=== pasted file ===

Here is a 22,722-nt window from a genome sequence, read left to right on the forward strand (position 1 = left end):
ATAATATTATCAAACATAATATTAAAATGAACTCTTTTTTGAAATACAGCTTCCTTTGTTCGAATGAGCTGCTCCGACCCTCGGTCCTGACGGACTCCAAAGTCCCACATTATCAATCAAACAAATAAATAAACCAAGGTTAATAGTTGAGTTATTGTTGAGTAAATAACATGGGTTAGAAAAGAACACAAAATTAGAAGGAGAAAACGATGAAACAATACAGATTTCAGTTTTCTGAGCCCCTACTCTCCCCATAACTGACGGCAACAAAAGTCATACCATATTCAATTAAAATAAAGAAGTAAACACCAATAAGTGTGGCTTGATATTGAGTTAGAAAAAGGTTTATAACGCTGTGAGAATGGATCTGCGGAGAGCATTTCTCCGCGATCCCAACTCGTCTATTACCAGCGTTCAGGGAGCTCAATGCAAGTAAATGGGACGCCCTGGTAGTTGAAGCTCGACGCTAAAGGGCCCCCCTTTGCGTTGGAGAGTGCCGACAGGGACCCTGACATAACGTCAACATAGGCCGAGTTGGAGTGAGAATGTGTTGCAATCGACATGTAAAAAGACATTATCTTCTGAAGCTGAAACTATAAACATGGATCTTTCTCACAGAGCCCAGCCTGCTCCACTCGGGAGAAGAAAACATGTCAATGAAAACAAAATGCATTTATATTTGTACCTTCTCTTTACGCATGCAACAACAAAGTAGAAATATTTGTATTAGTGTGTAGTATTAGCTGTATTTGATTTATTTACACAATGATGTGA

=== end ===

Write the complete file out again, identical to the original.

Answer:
Here is a 22,722-nt window from a genome sequence, read left to right on the forward strand (position 1 = left end):
ATAATATTATCAAACATAATATTAAAATGAACTCTTTTTTGAAATACAGCTTCCTTTGTTCGAATGAGCTGCTCCGACCCTCGGTCCTGACGGACTCCAAAGTCCCACATTATCAATCAAACAAATAAATAAACCAAGGTTAATAGTTGAGTTATTGTTGAGTAAATAACATGGGTTAGAAAAGAACACAAAATTAGAAGGAGAAAACGATGAAACAATACAGATTTCAGTTTTCTGAGCCCCTACTCTCCCCATAACTGACGGCAACAAAAGTCATACCATATTCAATTAAAATAAAGAAGTAAACACCAATAAGTGTGGCTTGATATTGAGTTAGAAAAAGGTTTATAACGCTGTGAGAATGGATCTGCGGAGAGCATTTCTCCGCGATCCCAACTCGTCTATTACCAGCGTTCAGGGAGCTCAATGCAAGTAAATGGGACGCCCTGGTAGTTGAAGCTCGACGCTAAAGGGCCCCCCTTTGCGTTGGAGAGTGCCGACAGGGACCCTGACATAACGTCAACATAGGCCGAGTTGGAGTGAGAATGTGTTGCAATCGACATGTAAAAAGACATTATCTTCTGAAGCTGAAACTATAAACATGGATCTTTCTCACAGAGCCCAGCCTGCTCCACTCGGGAGAAGAAAACATGTCAATGAAAACAAAATGCATTTATATTTGTACCTTCTCTTTACGCATGCAACAACAAAGTAGAAATATTTGTATTAGTGTGTAGTATTAGCTGTATTTGATTTATTTACACAATGATGTGA